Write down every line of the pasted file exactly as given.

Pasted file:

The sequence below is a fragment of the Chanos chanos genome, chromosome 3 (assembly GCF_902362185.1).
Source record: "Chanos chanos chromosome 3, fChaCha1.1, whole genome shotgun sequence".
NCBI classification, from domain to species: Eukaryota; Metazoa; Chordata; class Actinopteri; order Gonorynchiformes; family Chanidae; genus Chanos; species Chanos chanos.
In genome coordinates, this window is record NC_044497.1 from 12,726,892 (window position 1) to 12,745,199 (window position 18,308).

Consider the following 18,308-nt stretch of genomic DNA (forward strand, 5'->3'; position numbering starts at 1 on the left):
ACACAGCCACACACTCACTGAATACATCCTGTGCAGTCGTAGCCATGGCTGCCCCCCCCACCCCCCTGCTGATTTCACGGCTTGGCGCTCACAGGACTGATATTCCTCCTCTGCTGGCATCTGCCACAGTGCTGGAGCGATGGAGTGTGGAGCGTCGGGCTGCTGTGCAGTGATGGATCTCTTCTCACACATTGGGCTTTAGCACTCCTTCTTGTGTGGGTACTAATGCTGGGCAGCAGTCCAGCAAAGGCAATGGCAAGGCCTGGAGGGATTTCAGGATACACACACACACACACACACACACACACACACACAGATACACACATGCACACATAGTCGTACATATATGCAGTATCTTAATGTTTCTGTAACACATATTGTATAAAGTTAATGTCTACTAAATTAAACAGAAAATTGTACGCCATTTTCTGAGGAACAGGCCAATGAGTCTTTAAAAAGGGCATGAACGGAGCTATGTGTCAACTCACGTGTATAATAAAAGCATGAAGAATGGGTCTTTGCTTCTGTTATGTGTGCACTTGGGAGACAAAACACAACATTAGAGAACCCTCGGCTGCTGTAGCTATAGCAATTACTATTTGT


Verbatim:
The sequence below is a fragment of the Chanos chanos genome, chromosome 3 (assembly GCF_902362185.1).
Source record: "Chanos chanos chromosome 3, fChaCha1.1, whole genome shotgun sequence".
NCBI classification, from domain to species: Eukaryota; Metazoa; Chordata; class Actinopteri; order Gonorynchiformes; family Chanidae; genus Chanos; species Chanos chanos.
In genome coordinates, this window is record NC_044497.1 from 12,726,892 (window position 1) to 12,745,199 (window position 18,308).

Consider the following 18,308-nt stretch of genomic DNA (forward strand, 5'->3'; position numbering starts at 1 on the left):
ACACAGCCACACACTCACTGAATACATCCTGTGCAGTCGTAGCCATGGCTGCCCCCCCCACCCCCCTGCTGATTTCACGGCTTGGCGCTCACAGGACTGATATTCCTCCTCTGCTGGCATCTGCCACAGTGCTGGAGCGATGGAGTGTGGAGCGTCGGGCTGCTGTGCAGTGATGGATCTCTTCTCACACATTGGGCTTTAGCACTCCTTCTTGTGTGGGTACTAATGCTGGGCAGCAGTCCAGCAAAGGCAATGGCAAGGCCTGGAGGGATTTCAGGATACACACACACACACACACACACACACACACACACAGATACACACATGCACACATAGTCGTACATATATGCAGTATCTTAATGTTTCTGTAACACATATTGTATAAAGTTAATGTCTACTAAATTAAACAGAAAATTGTACGCCATTTTCTGAGGAACAGGCCAATGAGTCTTTAAAAAGGGCATGAACGGAGCTATGTGTCAACTCACGTGTATAATAAAAGCATGAAGAATGGGTCTTTGCTTCTGTTATGTGTGCACTTGGGAGACAAAACACAACATTAGAGAACCCTCGGCTGCTGTAGCTATAGCAATTACTATTTGT